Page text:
The U. S. Department of Agriculture (USDA) this week issued a voluntary standard for naturally raised livestock and meat marketing claims. The standard will be published as a notice in the Federal Register and is titled "United States Standards for Livestock and Meat Marketing Claims, Naturally Raised Claim for Livestock and the Meat and Meat Products Derived from such Livestock."
The naturally raised marketing claim standard states that livestock used for the production of meat and meat products have been raised entirely without growth promotants, antibiotics (except for ionophores used as coccidiostats for parasite control) and have never been fed animal by-products. The voluntary standard will establish the minimum requirements for those producers who choose to operate a USDA-verified program involving a naturally raised claim.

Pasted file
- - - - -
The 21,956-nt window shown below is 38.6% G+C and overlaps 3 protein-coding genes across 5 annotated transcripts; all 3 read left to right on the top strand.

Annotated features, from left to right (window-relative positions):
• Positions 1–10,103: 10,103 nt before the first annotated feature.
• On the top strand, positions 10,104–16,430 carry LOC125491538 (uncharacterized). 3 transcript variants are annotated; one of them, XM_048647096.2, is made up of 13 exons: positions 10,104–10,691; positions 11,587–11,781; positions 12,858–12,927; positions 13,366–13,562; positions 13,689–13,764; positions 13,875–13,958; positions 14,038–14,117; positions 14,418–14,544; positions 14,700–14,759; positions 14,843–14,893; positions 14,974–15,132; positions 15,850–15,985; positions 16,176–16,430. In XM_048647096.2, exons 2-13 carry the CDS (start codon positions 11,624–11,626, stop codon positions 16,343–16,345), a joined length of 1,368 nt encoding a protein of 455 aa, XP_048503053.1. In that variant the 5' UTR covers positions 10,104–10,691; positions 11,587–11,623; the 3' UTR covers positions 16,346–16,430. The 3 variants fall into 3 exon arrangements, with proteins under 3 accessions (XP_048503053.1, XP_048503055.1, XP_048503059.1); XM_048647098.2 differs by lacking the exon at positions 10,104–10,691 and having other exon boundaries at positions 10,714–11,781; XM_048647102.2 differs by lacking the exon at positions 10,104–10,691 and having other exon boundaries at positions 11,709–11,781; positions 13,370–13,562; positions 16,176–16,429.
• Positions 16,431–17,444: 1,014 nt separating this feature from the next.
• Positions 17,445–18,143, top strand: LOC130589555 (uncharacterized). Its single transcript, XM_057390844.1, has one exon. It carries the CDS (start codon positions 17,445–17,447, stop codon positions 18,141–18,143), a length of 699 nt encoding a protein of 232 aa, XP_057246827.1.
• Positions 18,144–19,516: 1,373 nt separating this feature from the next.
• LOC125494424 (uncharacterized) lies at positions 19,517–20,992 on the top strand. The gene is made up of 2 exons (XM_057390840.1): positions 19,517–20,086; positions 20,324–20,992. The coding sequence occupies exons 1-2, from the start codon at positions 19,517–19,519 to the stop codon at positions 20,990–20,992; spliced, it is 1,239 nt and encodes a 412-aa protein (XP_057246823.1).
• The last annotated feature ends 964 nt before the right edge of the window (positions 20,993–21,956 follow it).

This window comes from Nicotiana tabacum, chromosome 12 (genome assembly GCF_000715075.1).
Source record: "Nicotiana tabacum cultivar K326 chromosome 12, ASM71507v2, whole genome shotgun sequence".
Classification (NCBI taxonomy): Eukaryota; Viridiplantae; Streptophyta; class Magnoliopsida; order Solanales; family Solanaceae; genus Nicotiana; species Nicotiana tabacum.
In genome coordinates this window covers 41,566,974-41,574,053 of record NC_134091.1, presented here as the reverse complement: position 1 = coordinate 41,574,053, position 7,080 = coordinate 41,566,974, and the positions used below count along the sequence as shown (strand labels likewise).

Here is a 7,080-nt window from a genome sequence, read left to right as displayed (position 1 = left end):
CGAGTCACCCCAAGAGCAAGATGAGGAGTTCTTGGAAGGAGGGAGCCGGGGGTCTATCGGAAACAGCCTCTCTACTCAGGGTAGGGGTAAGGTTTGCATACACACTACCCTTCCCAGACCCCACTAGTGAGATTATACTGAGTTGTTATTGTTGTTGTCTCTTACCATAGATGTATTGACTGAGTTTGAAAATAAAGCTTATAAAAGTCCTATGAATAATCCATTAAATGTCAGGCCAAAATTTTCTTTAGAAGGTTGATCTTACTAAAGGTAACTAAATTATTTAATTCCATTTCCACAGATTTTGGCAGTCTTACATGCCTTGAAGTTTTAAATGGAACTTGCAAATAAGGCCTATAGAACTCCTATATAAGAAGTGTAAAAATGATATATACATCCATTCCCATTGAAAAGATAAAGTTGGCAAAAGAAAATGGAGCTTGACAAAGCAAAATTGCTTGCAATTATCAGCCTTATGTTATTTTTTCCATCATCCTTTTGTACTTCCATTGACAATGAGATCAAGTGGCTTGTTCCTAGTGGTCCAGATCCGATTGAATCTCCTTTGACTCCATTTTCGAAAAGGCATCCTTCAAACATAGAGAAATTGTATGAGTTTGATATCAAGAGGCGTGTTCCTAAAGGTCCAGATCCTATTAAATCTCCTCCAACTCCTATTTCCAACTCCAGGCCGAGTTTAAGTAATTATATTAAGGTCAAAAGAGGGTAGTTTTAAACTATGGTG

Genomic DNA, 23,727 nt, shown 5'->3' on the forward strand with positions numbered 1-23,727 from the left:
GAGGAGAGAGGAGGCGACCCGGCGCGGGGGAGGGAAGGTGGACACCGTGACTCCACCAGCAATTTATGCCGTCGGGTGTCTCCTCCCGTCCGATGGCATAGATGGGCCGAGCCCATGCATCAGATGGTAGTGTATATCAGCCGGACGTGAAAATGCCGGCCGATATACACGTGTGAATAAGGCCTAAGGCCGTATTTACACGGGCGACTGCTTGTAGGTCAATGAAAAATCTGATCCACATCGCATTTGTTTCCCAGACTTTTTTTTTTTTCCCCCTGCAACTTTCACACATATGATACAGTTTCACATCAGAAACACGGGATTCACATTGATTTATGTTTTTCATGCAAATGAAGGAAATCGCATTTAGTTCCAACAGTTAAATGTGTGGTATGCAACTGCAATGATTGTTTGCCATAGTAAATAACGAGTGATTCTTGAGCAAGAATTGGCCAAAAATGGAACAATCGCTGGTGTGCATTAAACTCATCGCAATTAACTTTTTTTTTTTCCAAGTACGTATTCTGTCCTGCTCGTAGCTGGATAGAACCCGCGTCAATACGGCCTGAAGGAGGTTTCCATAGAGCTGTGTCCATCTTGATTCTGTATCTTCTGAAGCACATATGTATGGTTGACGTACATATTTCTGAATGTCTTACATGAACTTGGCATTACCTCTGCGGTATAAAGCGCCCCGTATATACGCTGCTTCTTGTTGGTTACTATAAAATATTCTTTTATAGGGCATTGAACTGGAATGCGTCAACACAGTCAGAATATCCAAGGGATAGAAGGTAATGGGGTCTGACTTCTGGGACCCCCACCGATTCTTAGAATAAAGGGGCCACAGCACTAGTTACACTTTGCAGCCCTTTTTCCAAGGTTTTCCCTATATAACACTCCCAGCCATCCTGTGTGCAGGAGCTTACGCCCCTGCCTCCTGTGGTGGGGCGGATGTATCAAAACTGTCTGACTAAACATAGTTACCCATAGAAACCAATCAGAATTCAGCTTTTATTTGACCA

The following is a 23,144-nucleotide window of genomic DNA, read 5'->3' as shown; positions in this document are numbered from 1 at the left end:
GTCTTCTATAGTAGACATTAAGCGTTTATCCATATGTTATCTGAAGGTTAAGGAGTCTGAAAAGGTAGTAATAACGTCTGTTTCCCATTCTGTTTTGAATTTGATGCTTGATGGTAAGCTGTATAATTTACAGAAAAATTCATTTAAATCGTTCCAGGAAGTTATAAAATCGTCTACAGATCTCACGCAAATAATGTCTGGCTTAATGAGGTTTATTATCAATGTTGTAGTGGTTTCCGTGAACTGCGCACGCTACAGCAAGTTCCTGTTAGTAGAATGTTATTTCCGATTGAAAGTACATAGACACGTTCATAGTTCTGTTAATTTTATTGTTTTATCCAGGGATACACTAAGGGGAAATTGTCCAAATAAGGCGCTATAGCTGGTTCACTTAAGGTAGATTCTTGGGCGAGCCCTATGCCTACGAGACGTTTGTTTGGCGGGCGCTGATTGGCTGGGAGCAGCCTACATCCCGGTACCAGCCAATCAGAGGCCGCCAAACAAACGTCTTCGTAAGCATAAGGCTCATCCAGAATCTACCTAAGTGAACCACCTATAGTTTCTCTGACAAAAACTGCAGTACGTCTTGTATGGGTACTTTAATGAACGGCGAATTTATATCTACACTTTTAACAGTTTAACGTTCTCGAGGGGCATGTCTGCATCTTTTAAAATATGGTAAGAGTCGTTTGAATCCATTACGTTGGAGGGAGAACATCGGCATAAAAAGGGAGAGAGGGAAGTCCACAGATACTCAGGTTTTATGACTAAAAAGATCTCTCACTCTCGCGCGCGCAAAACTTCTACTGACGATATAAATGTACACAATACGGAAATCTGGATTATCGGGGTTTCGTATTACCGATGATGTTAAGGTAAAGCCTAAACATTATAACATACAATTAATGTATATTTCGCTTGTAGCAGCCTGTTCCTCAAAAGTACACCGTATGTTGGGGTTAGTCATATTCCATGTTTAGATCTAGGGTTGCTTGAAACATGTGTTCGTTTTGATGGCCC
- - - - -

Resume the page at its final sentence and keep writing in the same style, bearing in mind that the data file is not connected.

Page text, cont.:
USDA analyzed over 44,000 comments from producers, processors, consumers and other interested parties in the development of this standard.
The American Sheep Industry Association (ASI) commented specifically on the use of coccidiostats with animals designated natural.
In its comments, ASI stated, "The proposed standards for 'naturally raised' claims are generally consistent with current industry practices with one primary exception, the prohibition of coccidiostats. The prevention and/or treatment of coccidiosis in sheep is considered by the industry and veterinarians to be necessary for the health and general well being of lambs as is the prevention and treatment of other types of parasitism."